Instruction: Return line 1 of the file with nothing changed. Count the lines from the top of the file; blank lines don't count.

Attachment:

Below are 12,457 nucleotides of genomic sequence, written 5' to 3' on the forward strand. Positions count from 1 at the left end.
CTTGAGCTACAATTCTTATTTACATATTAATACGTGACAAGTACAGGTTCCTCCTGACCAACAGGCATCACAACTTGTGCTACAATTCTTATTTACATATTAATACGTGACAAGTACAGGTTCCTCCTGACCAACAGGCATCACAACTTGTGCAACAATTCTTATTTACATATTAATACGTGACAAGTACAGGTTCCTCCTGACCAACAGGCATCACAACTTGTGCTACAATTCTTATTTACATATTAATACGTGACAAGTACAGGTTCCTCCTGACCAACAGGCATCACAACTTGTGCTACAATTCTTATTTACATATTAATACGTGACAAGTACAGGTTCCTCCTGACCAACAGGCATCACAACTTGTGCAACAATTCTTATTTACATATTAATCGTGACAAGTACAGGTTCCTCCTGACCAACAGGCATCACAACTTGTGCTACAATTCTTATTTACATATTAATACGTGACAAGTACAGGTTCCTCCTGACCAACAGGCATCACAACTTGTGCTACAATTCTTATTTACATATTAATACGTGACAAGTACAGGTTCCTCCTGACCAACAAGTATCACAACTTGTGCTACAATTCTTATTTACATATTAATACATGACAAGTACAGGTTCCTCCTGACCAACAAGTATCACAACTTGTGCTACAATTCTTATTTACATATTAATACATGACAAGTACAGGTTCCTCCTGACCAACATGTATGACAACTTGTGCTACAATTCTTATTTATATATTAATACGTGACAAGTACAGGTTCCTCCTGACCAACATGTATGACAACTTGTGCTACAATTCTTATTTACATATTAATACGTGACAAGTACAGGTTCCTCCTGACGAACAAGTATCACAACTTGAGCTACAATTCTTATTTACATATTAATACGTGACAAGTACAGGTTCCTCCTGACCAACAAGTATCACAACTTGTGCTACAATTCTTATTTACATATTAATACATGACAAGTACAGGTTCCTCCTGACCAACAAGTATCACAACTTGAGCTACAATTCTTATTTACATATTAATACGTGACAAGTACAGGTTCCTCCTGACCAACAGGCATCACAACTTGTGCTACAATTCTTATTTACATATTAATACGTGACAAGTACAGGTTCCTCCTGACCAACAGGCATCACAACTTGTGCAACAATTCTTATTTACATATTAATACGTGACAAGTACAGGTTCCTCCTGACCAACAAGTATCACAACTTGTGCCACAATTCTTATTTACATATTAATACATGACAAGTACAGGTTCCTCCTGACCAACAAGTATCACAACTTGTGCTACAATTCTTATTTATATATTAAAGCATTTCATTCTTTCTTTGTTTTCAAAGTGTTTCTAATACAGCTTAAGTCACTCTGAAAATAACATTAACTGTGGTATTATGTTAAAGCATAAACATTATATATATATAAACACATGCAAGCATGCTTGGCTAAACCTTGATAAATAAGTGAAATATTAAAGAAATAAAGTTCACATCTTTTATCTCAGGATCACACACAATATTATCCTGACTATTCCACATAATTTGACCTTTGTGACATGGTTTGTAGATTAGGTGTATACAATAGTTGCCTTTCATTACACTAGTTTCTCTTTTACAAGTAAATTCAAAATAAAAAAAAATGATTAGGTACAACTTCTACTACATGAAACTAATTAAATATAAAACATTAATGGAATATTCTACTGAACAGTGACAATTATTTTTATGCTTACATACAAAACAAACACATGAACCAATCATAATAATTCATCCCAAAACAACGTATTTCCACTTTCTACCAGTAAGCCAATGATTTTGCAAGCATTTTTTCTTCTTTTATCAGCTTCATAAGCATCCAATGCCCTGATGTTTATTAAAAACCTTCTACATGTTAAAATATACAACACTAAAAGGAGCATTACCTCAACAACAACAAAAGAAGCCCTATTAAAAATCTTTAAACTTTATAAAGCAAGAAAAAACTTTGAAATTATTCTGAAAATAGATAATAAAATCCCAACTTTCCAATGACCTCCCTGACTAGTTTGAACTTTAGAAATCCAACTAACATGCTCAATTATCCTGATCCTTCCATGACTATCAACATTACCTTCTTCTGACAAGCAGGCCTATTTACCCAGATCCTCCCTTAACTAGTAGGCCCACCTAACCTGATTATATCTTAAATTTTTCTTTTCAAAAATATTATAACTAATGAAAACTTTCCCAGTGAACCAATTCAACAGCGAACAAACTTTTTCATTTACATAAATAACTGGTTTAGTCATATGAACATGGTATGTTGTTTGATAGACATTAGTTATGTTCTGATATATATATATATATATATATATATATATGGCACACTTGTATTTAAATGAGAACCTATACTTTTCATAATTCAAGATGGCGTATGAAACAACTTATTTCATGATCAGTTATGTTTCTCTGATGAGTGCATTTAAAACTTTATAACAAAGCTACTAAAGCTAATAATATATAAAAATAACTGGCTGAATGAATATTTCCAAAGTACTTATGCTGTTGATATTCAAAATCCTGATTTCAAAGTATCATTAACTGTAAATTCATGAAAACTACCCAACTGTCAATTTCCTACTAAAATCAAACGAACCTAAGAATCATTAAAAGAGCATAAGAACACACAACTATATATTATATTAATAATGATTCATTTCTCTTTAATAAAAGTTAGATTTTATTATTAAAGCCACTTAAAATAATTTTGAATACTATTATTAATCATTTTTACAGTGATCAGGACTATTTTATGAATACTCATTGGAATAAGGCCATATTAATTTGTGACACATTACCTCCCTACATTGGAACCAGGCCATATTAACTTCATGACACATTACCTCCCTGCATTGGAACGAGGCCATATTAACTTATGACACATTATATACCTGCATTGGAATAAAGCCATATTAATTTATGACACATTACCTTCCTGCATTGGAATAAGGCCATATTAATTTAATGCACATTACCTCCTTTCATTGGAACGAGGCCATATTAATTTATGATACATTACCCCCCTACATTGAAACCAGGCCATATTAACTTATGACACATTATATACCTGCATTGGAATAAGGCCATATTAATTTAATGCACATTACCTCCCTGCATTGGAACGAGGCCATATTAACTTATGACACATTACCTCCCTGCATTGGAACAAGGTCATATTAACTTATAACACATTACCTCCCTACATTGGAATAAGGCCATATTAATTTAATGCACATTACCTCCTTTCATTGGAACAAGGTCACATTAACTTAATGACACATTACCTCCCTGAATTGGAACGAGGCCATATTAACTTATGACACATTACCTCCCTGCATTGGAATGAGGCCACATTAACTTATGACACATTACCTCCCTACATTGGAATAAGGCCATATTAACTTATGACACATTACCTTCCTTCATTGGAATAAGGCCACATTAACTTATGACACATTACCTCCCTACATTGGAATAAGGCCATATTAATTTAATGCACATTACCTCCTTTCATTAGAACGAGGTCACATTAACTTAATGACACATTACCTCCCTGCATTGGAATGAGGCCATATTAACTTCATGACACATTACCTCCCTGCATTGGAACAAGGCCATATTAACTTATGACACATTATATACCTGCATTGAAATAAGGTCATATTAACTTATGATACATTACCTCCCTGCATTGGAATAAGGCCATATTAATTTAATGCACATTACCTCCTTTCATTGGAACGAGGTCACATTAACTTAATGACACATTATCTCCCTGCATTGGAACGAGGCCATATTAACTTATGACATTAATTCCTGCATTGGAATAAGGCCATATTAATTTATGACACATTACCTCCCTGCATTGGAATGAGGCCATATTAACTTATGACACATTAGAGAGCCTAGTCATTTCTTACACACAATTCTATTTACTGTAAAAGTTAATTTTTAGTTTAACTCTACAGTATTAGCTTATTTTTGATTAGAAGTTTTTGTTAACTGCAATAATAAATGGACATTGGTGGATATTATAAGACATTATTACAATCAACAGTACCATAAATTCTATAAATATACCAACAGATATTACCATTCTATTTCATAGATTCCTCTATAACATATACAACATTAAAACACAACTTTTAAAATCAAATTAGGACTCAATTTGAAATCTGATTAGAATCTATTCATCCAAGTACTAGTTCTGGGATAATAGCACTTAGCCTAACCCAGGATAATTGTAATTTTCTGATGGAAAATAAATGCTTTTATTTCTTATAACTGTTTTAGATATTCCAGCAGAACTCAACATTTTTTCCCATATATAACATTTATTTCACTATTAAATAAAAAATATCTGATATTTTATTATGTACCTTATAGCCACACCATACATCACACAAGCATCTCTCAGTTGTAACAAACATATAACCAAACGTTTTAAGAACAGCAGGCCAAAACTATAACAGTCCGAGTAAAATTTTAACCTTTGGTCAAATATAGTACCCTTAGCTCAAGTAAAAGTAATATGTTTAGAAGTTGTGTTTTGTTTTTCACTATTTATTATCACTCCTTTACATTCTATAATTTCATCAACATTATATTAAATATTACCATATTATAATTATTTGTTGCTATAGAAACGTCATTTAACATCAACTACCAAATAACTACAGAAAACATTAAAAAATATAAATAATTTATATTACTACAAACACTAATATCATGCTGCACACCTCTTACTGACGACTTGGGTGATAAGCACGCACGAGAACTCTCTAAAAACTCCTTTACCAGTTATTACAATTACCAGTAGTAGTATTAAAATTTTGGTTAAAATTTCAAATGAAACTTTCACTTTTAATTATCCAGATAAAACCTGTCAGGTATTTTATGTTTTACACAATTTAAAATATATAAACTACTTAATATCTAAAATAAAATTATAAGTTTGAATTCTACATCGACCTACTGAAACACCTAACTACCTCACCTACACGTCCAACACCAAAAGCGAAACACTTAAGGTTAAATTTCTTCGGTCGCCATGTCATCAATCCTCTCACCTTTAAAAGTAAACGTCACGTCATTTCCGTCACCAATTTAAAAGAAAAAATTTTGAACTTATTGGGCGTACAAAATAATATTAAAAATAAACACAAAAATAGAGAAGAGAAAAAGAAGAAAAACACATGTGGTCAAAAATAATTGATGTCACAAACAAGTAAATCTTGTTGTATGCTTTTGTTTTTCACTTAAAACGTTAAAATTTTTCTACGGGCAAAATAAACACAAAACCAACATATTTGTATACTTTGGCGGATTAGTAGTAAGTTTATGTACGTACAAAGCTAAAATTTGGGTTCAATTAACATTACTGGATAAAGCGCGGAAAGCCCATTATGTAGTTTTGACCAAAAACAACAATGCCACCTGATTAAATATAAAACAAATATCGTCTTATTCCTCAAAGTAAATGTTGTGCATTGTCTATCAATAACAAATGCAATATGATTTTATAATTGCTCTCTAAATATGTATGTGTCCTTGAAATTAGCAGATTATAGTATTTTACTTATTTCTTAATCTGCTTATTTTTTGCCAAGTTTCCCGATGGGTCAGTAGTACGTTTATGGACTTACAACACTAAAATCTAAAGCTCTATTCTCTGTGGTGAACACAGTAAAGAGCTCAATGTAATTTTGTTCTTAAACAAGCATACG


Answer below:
Below are 12,457 nucleotides of genomic sequence, written 5' to 3' on the forward strand. Positions count from 1 at the left end.